Does anyone believe that the first novel written by M.T. Anderson (The Game of Sunken Places) exceeds the quality of his more recent works? I don’t doubt that Geraldine McCaughrean’s first few books paled in comparison to her award-winning The White Darkness, the brilliant Cyrano, or Peter Pan in Scarlet. Sharon Creech’s first novel was Absolutely Normal Chaos and Jerry Spinelli’s Space Station Seventh Grade. Their best? Not in my opinion.

I don’t diversify my adult reading enough these days to take a stab at the "first novel = best" rule and see if it still largely applies in the world of writing for adults. Maybe it’s time we scrapped the stereotype altogether?

Whatever the case on that end, I’m curious to hear your thoughts on this one. Are you often wowed by a children’s or YA author’s debut novel then disappointed by those that follow, or do you think those novellists who start strong usually get even stronger? Could you please share some examples? And please also make a point of reading Graceling!

Wall Scrawl: Choose Your Fictional Family

Alison Morris - October 2, 2008

It’s time again for me to post a question that originally appeared on the walls of the "graffiti stall" in our store’s women’s bathroom. (See my 6/18/08 post if you don’t know the "graffiti stall" of which I speak!)

Poor, poor you! You’re a literary orphan with no parents to call your own. What fictional family would you like to have adopt you?

After giving this one lots of thought I’m going to go with either the March family of Little Women or… the Mysterious Benedict Society, which certainly counts as a "family" if you ask me.

Now it’s your turn.

Wild Wings Literary Lodgings

Alison Morris - October 1, 2008

Several years ago, our store carried birdhouses designed by Dave Vissat for his company Wild Wings Literary Lodgings. Made from repurposed library books, they were sturdy and beautiful and clever as can be — I especially loved the delightfully fitting objects Vissat chose to use for perches. Unfortunately the birdhouses were also pricey, so at the time I didn’t invest in one, but… I frequently think of them and wish that I had. A recent seach found a few Wild Wings Literary Lodgings online that I thought I’d share with you so that you can covet them along with me or (better still) secure one for your own literary lodging.

The Winnie the Pooh birdhouse to the right, above, is available from Art Effect, Figpickel’s Toy Emporium (what a great name!), and Uncommon Goods

Figpickel’s Toy Emporium and Uncommon Goods also sell this To Kill a Mockingbird birdhouse, which would have fit right in at the wedding I blogged about a couple months ago.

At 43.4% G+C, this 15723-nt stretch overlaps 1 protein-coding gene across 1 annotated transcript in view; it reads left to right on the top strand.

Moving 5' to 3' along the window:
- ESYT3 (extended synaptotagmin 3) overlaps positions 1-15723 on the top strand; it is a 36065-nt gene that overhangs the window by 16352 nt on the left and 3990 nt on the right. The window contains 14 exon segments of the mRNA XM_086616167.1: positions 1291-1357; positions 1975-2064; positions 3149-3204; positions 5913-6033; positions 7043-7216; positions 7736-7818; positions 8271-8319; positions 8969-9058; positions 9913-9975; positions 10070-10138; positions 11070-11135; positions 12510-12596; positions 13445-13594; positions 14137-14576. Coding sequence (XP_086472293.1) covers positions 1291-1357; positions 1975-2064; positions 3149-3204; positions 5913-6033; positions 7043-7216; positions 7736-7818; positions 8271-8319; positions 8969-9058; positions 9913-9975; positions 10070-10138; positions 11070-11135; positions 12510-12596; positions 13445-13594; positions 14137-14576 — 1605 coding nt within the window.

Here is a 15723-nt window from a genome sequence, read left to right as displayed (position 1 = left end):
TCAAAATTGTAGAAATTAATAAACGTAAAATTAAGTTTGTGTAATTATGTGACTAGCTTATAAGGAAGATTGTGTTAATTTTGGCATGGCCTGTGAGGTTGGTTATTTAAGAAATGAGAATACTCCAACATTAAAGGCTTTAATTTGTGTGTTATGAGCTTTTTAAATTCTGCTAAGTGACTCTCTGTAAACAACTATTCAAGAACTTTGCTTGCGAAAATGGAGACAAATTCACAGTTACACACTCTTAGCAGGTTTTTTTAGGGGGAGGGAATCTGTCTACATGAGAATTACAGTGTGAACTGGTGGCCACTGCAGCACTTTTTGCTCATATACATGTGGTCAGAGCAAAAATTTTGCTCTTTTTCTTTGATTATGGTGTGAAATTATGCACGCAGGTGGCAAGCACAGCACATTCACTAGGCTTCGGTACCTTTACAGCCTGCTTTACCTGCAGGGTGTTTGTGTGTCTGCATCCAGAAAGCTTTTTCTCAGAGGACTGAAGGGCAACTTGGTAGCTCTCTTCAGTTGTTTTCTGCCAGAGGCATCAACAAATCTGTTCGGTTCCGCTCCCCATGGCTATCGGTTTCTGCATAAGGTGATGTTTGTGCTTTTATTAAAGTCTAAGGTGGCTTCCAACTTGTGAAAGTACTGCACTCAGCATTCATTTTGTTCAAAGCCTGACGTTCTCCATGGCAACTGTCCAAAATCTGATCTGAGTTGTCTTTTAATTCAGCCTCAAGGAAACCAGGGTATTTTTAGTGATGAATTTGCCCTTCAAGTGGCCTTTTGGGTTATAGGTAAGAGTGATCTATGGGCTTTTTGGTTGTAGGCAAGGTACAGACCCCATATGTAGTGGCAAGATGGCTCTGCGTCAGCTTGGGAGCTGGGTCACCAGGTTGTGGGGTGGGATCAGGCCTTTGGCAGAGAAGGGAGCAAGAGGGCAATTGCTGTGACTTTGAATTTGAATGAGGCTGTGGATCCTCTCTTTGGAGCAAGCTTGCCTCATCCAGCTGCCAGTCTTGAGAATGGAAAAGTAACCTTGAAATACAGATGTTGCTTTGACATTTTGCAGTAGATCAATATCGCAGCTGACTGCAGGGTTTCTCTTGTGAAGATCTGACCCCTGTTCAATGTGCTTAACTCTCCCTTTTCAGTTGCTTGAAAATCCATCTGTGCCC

The same two companies carry the Wizard of Oz birdhouse: visit Figpickel’s Oz page or the Oz page at Uncommon Goods.

Uncommon Goods carries an Adventures of Tom Sawyer birdhouse, but you can also purchase it from (how appropriate!) the Mark Twain House and Museum, which I recall visiting as a child and being VERY enchanted with. (Clearly I’m due for another trip…)

And now we hit the disappointing part where I show you birdhouses that are NOT currently available online but have been in the past. (I know this might be torturing you, but it’s the only way I can showcase a bit more of Dave Vissat’s work.)

This butterflies birdhouse was formerly carried by Kate’s Paperie, but is currently sold out:

as is this birdhouse made from Wild Birds and Their Music:

and not available anywhere that I could find is this birdhouse made from The Field Guide to the Birds:

Lorna and I have been scheming for years about trying to make similar birdhouses ourselves, but (as one blogger who tried it soon discovered), it’s not as easy as you might think to produce anything that looks half so professional as the ones featured here. For one thing, it looks SO MUCH COOLER to have an actual book functioning as the roof of the house, rather than a book (or its covers) glued to the top of an existing wooden roof, like the ones you can sometimes find on Etsy. But, hey? If you’re not picky about such things, I say try making your own. And let me know how it turns out!

I recently bought a prefab, unfinished birdhouse, not thinking I’d attempt anything as elaborate as a Wild Wings creation, but that it might make fun fodder for a collaborative art project at our house. First I yanked out the pegs that came as perches, painted the whole thing (robin’s egg blue for the sides and taupe for the roof), and collaged the face of it. I then handed it off to Gareth so that he could draw birds on the sides, which he did using colored pencils. 

Eventually (as this is just "pick it up when I feel like it project") Gareth will draw birds on the roof and we’ll attach some funky perches — probably a fountain pen and a paintbrush, to represent our twin talents and favorite pasttimes. It may never look half so polished as any of Dave Vissat’s creations, but hopefully it will have the same sense of fun, as that’s just what we’re having while making it.